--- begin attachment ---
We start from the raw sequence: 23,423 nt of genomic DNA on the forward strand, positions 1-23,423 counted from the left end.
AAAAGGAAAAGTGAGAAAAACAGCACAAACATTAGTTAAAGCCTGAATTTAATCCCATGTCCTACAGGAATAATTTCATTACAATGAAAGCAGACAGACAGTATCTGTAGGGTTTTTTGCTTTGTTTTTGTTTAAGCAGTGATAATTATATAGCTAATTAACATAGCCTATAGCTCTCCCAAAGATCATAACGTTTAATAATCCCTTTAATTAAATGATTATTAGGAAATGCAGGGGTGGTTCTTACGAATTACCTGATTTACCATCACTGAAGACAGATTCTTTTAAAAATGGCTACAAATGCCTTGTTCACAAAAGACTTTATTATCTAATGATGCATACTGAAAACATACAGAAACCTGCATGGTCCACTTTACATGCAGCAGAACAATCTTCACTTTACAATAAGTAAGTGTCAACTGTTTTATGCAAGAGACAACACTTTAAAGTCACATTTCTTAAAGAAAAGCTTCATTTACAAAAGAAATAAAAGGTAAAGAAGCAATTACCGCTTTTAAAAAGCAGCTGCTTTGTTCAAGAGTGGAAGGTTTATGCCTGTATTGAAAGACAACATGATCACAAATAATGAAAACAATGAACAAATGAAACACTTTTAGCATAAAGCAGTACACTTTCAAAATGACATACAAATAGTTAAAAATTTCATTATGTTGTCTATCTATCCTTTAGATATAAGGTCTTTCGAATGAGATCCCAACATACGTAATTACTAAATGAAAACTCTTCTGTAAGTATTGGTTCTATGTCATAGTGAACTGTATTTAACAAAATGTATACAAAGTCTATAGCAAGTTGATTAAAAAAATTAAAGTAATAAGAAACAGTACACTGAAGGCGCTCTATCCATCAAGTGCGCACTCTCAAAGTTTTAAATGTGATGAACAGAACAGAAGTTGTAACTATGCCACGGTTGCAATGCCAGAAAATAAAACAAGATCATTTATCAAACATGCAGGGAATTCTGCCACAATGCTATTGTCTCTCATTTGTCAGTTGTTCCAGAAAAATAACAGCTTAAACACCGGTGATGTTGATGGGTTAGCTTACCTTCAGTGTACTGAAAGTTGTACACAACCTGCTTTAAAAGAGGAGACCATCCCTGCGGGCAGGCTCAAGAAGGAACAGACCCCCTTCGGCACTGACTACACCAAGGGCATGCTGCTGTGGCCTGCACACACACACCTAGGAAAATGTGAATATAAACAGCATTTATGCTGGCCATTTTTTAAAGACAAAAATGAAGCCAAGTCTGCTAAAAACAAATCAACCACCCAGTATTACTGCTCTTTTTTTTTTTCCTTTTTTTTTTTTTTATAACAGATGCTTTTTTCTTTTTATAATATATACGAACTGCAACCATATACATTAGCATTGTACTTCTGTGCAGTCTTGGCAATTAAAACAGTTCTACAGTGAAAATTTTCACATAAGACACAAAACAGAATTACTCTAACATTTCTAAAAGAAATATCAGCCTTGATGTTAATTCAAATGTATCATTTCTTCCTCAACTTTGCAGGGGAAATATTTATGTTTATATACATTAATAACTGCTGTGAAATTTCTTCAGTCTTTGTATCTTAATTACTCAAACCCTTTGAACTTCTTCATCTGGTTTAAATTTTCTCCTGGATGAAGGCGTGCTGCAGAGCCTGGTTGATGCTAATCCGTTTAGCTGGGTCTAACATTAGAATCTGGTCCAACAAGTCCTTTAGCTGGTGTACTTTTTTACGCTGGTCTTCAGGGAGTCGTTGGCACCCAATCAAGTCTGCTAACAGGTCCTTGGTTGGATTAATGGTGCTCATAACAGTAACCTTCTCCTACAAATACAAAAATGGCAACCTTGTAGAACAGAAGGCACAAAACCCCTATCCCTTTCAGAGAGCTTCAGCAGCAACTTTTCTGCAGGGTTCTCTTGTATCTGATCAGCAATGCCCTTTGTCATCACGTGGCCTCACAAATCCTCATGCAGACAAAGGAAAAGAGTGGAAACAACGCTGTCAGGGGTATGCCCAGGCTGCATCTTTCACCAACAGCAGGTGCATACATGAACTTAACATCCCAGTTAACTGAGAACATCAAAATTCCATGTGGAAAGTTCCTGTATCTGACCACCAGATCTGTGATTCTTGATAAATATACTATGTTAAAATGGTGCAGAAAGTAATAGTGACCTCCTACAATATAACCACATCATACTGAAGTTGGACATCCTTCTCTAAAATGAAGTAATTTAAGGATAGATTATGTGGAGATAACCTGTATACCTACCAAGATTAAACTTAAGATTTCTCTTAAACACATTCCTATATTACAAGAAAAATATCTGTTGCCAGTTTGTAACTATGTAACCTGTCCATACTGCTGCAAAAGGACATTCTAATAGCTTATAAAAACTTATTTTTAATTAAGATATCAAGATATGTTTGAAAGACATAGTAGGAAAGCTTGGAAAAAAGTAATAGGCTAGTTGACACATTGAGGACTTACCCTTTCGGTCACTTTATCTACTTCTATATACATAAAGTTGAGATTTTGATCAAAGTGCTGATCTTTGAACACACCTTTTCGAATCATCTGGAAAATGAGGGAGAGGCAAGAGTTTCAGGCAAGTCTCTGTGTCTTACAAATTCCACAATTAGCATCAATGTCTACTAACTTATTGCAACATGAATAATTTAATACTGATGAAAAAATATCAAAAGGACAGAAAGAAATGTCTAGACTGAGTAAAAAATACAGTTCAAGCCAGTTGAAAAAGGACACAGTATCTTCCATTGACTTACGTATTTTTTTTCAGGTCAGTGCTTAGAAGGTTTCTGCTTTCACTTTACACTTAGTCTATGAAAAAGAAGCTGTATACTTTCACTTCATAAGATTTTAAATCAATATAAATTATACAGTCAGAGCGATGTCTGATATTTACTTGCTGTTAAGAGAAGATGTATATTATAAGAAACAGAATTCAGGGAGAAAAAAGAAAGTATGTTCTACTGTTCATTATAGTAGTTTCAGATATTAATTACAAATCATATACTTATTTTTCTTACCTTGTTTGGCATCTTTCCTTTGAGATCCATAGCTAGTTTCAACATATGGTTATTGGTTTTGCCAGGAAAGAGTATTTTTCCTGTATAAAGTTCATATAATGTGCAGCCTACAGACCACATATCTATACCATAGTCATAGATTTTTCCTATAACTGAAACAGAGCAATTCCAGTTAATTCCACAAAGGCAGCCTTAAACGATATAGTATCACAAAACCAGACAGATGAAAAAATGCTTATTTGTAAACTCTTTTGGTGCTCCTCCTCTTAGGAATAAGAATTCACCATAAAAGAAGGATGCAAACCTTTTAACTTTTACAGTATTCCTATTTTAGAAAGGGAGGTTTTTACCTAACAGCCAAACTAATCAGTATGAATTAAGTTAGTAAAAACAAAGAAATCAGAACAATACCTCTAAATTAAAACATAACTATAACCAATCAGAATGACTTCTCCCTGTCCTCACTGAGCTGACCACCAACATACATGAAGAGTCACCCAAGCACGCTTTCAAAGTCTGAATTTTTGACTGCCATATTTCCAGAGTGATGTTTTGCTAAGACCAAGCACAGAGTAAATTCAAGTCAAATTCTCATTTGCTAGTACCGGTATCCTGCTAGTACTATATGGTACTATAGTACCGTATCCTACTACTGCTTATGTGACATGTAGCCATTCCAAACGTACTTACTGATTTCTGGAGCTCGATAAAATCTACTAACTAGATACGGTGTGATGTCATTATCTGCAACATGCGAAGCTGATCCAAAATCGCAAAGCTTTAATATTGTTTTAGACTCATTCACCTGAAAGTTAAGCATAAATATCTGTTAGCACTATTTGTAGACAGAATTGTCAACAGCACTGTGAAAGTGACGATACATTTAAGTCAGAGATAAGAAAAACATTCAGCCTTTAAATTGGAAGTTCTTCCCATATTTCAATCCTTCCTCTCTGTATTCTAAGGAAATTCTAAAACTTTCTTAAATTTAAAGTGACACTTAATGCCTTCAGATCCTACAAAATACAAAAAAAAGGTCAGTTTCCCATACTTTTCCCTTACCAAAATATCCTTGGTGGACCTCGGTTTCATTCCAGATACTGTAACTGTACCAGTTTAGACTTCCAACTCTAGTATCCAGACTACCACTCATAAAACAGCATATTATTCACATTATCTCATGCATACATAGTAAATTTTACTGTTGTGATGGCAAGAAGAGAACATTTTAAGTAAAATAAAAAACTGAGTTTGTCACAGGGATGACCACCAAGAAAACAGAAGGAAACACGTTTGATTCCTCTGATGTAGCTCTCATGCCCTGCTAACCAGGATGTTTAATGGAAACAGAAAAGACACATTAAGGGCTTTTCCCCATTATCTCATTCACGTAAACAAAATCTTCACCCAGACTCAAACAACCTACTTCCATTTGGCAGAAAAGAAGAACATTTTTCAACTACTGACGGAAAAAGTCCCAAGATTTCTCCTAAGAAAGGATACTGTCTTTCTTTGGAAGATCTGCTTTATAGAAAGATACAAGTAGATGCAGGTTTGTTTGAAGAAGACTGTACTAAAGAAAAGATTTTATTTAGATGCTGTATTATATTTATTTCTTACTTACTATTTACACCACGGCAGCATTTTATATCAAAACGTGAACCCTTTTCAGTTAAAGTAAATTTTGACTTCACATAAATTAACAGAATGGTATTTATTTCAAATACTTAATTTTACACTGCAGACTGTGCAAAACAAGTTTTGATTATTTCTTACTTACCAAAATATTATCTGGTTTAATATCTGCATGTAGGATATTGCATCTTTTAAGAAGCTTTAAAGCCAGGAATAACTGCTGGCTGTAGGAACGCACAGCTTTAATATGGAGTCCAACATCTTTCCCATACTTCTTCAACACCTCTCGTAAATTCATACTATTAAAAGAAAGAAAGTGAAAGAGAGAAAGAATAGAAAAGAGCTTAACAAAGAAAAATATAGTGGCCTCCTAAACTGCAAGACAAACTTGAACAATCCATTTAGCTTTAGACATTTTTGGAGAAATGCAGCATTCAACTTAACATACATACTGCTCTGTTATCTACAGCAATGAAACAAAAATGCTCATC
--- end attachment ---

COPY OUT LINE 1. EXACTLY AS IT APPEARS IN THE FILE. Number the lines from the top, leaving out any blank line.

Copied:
We start from the raw sequence: 23,423 nt of genomic DNA on the forward strand, positions 1-23,423 counted from the left end.